Hidden Gem

John Quincy Adams Latin Text

As the old saying goes, ‘good things come in small packages’.  Imagine opening an old, but otherwise ordinary-looking book to find that it was once owned by a United States president!  Yes, our Museum has a link to our 6th President, John Quincy Adams in the form of a tiny Latin textbook – only 2.5″x4.5″, with J.Q. Adams written on the title page.  Studying the tiny print by candlelight must have been a challenge.

It was published in 1766, the year before he was born, but might have been used in his studies at Harvard.  He graduated in 1787.  On the first page is written that it was “given by his senior John Q Adams to James Sullivan” and dated April 1787.  It is unknown why Adams gave the book to James Sullivan.  It comes to our museum from James’ descendent, Lynde Sullivan.  Because of its age and fragility, it is not currently on display.

What is John Quincy Adams’ Book?

This book is titled ‘De Officiis Libri Tres’, which translates to ‘Three Duties’.  Our small book contains three essays, written by Marcus Tillius Cicero.  Cicero was a Roman, born in 106 B.C and died in 43 B.C.  He came from a wealthy family and was a well known philosopher, politician, lawyer, and orator.  He wrote these essays, just after the assassination of Caesar, as a guide to and reflection on aging, death, morals, and behaviors.  Originally, Cicero wrote these essays as a letter to his son in 44 B.C, which was published after his death a year later.

Cicero’s essays were influential during the Age of Enlightenment, which spans from the late 1600s to the early 1800s.  During this period, philosophy, politics, and liberty became the focus of many European countries, as well as the United States.  These essays influenced people such as John Locke and David Hume and were standard reading in the 1600s for English schoolchildren.  ‘De Officiis Libri Tres’ was known to be a favorite of John Quincy Adams and was very possibly a great influence throughout his life and his presidency.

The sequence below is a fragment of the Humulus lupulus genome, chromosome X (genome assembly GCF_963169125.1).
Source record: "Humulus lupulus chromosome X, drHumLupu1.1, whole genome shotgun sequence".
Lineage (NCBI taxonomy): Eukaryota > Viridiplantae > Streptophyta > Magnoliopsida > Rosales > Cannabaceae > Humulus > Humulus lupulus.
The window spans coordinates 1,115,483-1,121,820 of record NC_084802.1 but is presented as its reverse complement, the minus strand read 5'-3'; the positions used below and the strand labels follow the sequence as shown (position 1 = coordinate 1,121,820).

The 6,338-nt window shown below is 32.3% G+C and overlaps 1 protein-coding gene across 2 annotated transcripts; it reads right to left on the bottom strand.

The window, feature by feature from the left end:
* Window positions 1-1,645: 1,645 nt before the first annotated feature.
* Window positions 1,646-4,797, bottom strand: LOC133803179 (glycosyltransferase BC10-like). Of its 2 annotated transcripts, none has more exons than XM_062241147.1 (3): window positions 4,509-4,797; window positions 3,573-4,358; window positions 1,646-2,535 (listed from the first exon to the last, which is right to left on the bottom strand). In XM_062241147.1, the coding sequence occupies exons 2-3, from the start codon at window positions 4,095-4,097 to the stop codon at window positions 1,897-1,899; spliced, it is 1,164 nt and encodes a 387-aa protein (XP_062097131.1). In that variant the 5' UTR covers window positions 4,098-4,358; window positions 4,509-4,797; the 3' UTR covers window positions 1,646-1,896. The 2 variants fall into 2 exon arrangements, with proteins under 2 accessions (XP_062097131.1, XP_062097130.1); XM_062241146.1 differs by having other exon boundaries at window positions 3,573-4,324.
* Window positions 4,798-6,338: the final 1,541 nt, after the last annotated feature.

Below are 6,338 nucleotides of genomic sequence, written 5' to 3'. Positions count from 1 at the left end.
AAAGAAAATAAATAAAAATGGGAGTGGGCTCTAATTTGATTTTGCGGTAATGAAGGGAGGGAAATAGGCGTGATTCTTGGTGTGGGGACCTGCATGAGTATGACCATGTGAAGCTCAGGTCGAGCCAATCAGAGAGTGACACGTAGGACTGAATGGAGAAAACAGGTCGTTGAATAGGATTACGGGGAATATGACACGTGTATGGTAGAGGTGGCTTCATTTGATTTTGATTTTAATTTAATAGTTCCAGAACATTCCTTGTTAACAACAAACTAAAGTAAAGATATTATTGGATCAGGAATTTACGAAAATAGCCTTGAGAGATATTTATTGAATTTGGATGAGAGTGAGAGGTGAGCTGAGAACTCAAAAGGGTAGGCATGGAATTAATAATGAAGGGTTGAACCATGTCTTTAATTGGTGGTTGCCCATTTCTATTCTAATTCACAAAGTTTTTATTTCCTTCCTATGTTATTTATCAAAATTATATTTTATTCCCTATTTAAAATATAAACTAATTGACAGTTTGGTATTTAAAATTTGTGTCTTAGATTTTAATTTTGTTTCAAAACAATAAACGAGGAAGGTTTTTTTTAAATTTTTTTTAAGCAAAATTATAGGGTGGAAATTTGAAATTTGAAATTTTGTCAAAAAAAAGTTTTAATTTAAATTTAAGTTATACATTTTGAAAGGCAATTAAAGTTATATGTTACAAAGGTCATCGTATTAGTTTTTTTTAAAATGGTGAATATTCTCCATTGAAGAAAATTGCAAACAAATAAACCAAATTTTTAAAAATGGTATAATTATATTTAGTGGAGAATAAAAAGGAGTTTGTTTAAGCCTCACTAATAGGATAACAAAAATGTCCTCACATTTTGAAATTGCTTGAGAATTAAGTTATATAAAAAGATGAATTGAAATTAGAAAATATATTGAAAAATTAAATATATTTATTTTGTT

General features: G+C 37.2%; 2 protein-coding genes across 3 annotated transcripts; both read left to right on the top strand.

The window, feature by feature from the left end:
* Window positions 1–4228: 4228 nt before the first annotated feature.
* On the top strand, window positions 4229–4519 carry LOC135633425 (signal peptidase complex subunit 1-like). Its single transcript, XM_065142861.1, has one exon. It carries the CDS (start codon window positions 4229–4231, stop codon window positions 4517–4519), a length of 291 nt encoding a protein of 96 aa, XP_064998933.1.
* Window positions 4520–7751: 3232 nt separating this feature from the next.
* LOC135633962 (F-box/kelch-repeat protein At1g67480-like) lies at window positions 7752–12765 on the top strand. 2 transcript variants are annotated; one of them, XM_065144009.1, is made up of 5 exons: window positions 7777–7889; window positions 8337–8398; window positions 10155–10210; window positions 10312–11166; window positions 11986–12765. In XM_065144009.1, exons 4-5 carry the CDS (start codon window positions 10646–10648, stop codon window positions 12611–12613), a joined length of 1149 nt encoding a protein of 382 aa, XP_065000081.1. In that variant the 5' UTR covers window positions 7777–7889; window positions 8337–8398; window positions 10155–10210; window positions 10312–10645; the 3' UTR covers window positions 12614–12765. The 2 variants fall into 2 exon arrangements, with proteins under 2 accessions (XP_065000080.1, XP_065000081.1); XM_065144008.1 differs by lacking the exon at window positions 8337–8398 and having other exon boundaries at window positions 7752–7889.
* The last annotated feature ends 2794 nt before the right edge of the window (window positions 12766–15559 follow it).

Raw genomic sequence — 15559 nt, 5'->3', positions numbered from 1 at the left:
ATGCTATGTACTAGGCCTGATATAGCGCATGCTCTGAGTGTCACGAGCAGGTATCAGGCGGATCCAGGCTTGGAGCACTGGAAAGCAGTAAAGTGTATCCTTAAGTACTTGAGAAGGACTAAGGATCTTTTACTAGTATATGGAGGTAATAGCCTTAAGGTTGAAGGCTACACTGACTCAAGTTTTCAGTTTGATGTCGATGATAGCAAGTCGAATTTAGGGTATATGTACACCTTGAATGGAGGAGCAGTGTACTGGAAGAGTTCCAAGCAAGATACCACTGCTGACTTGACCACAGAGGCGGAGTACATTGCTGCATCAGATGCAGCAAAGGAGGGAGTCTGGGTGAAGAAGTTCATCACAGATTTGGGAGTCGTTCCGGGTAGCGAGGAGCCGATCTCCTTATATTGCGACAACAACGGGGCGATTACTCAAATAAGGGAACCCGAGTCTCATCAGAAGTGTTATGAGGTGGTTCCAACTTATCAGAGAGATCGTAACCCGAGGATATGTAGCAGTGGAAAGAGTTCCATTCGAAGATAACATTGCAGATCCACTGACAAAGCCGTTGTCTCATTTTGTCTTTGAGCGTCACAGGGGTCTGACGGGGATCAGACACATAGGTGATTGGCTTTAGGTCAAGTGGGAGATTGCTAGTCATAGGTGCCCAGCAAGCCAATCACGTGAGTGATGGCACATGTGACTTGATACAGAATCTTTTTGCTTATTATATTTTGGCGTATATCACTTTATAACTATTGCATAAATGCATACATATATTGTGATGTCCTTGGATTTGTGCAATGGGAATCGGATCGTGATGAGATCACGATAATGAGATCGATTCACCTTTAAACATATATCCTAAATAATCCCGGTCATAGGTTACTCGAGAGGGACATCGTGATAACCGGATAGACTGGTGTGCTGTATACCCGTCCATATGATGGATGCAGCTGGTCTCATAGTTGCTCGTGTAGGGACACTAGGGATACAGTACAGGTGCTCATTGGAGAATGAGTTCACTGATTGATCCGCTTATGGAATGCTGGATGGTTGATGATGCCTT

Latin is Still Alive Today

Latin was used as the language of international communication, scholarship, and science well into the 18th century, when local languages became increasingly important.  So where does Latin fit in the 21st century?

“Latin cuts down the labor and pains of learning almost any other subject by at least 50 percent’ says Dorothy Sayers in the National Review.  Other sources claim that learning Latin helps improve SAT scores.

In the United Kingdom, the adventures of Minimus – ‘the mouse that made Latin cool’ – are proving popular with young children.  More can be found about him at Minimus’ website and he can be followed on Facebook, too.

In the United States based programs for children can be found at  Dingolingo

Did you know?

Facts about John Quincy Adams

 

Adams was a leading opponent of slavery.  He successfully argued the Amistad case, on behalf of 53 Africans held as slaves who mutinied against their Spanish captors.  To read more about his trial and the outcome, please visit The National Archives and History.com

Adams was key to ensuring that a legacy from the Englishman James Smithson, donated to establish an education instutition in Washington D.C., was used to create the Smithsonian Institute, which is now one of the world’s biggest museum and research complex.  To learn more about the origins of the Smithsonian, please visit their website.

Steven Spielberg made a film in 1997 about the Amistad case.  To read more about the movie and how it tells the story of the slaves aboard the Amistad, please visit the American Studies Journal to learn about the importance of the movie.